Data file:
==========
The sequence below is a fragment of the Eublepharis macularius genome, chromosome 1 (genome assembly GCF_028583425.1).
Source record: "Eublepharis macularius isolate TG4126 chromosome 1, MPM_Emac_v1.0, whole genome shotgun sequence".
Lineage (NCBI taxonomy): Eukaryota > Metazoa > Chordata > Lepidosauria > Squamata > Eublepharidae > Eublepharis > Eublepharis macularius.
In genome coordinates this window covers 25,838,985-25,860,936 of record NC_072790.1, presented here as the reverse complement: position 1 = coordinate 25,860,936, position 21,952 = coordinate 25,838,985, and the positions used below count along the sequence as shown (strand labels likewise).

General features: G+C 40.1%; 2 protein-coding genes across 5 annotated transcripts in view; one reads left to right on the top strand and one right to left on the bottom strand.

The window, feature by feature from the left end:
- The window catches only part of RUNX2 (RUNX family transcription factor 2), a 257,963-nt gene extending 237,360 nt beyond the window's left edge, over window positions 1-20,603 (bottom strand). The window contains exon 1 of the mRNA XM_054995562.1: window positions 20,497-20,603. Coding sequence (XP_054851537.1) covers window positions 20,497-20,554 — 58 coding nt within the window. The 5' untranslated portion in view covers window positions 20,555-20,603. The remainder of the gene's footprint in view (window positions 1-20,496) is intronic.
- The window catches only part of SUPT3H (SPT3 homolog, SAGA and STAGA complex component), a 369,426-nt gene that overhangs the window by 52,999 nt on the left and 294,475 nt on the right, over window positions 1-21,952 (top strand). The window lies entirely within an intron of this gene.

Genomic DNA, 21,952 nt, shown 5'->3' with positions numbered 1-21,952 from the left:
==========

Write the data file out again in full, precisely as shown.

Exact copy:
The sequence below is a fragment of the Eublepharis macularius genome, chromosome 1 (genome assembly GCF_028583425.1).
Source record: "Eublepharis macularius isolate TG4126 chromosome 1, MPM_Emac_v1.0, whole genome shotgun sequence".
Lineage (NCBI taxonomy): Eukaryota > Metazoa > Chordata > Lepidosauria > Squamata > Eublepharidae > Eublepharis > Eublepharis macularius.
In genome coordinates this window covers 25,838,985-25,860,936 of record NC_072790.1, presented here as the reverse complement: position 1 = coordinate 25,860,936, position 21,952 = coordinate 25,838,985, and the positions used below count along the sequence as shown (strand labels likewise).

General features: G+C 40.1%; 2 protein-coding genes across 5 annotated transcripts in view; one reads left to right on the top strand and one right to left on the bottom strand.

The window, feature by feature from the left end:
- The window catches only part of RUNX2 (RUNX family transcription factor 2), a 257,963-nt gene extending 237,360 nt beyond the window's left edge, over window positions 1-20,603 (bottom strand). The window contains exon 1 of the mRNA XM_054995562.1: window positions 20,497-20,603. Coding sequence (XP_054851537.1) covers window positions 20,497-20,554 — 58 coding nt within the window. The 5' untranslated portion in view covers window positions 20,555-20,603. The remainder of the gene's footprint in view (window positions 1-20,496) is intronic.
- The window catches only part of SUPT3H (SPT3 homolog, SAGA and STAGA complex component), a 369,426-nt gene that overhangs the window by 52,999 nt on the left and 294,475 nt on the right, over window positions 1-21,952 (top strand). The window lies entirely within an intron of this gene.

Genomic DNA, 21,952 nt, shown 5'->3' with positions numbered 1-21,952 from the left: